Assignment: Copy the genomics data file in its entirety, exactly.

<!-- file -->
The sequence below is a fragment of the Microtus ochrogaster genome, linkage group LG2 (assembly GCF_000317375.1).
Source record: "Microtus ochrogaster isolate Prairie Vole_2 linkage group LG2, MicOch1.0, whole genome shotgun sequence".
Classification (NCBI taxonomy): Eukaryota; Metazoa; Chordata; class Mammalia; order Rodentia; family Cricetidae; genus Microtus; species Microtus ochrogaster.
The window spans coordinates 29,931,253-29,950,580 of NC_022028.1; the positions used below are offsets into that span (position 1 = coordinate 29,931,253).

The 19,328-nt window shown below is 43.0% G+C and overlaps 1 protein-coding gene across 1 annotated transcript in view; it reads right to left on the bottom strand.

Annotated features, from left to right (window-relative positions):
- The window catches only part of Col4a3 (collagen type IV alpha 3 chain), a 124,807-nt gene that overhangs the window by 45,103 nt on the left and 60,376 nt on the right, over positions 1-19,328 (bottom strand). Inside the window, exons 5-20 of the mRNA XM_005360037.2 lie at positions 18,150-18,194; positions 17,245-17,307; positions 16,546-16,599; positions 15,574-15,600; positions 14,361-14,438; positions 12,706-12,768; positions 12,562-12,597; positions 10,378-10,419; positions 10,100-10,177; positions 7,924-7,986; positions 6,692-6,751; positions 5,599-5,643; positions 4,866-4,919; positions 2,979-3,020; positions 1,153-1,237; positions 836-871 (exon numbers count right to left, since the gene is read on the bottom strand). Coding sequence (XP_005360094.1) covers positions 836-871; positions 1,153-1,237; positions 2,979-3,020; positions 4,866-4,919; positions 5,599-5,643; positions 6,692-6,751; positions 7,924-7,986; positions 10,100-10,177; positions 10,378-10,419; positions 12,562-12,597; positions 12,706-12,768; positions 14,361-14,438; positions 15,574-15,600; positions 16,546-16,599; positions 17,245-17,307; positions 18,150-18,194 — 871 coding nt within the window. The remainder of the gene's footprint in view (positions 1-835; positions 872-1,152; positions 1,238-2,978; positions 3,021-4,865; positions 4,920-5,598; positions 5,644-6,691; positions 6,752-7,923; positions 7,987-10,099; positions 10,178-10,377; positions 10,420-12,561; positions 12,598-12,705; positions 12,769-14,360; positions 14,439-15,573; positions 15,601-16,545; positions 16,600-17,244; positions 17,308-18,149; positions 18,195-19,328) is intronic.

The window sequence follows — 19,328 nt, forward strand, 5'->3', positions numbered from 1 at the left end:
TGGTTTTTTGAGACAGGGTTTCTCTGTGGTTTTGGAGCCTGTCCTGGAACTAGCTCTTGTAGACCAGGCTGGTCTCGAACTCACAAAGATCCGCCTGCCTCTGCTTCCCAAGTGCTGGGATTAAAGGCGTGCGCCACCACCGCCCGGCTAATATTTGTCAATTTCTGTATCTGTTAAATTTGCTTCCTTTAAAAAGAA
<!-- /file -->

The sequence below is a fragment of the Microtus ochrogaster genome, linkage group LG2 (assembly GCF_000317375.1).
Source record: "Microtus ochrogaster isolate Prairie Vole_2 linkage group LG2, MicOch1.0, whole genome shotgun sequence".
Classification (NCBI taxonomy): Eukaryota; Metazoa; Chordata; class Mammalia; order Rodentia; family Cricetidae; genus Microtus; species Microtus ochrogaster.
The window spans coordinates 29,931,253-29,950,580 of NC_022028.1; the positions used below are offsets into that span (position 1 = coordinate 29,931,253).

The 19,328-nt window shown below is 43.0% G+C and overlaps 1 protein-coding gene across 1 annotated transcript in view; it reads right to left on the bottom strand.

Annotated features, from left to right (window-relative positions):
- The window catches only part of Col4a3 (collagen type IV alpha 3 chain), a 124,807-nt gene that overhangs the window by 45,103 nt on the left and 60,376 nt on the right, over positions 1-19,328 (bottom strand). Inside the window, exons 5-20 of the mRNA XM_005360037.2 lie at positions 18,150-18,194; positions 17,245-17,307; positions 16,546-16,599; positions 15,574-15,600; positions 14,361-14,438; positions 12,706-12,768; positions 12,562-12,597; positions 10,378-10,419; positions 10,100-10,177; positions 7,924-7,986; positions 6,692-6,751; positions 5,599-5,643; positions 4,866-4,919; positions 2,979-3,020; positions 1,153-1,237; positions 836-871 (exon numbers count right to left, since the gene is read on the bottom strand). Coding sequence (XP_005360094.1) covers positions 836-871; positions 1,153-1,237; positions 2,979-3,020; positions 4,866-4,919; positions 5,599-5,643; positions 6,692-6,751; positions 7,924-7,986; positions 10,100-10,177; positions 10,378-10,419; positions 12,562-12,597; positions 12,706-12,768; positions 14,361-14,438; positions 15,574-15,600; positions 16,546-16,599; positions 17,245-17,307; positions 18,150-18,194 — 871 coding nt within the window. The remainder of the gene's footprint in view (positions 1-835; positions 872-1,152; positions 1,238-2,978; positions 3,021-4,865; positions 4,920-5,598; positions 5,644-6,691; positions 6,752-7,923; positions 7,987-10,099; positions 10,178-10,377; positions 10,420-12,561; positions 12,598-12,705; positions 12,769-14,360; positions 14,439-15,573; positions 15,601-16,545; positions 16,600-17,244; positions 17,308-18,149; positions 18,195-19,328) is intronic.

The window sequence follows — 19,328 nt, forward strand, 5'->3', positions numbered from 1 at the left end:
TGGTTTTTTGAGACAGGGTTTCTCTGTGGTTTTGGAGCCTGTCCTGGAACTAGCTCTTGTAGACCAGGCTGGTCTCGAACTCACAAAGATCCGCCTGCCTCTGCTTCCCAAGTGCTGGGATTAAAGGCGTGCGCCACCACCGCCCGGCTAATATTTGTCAATTTCTGTATCTGTTAAATTTGCTTCCTTTAAAAAGAA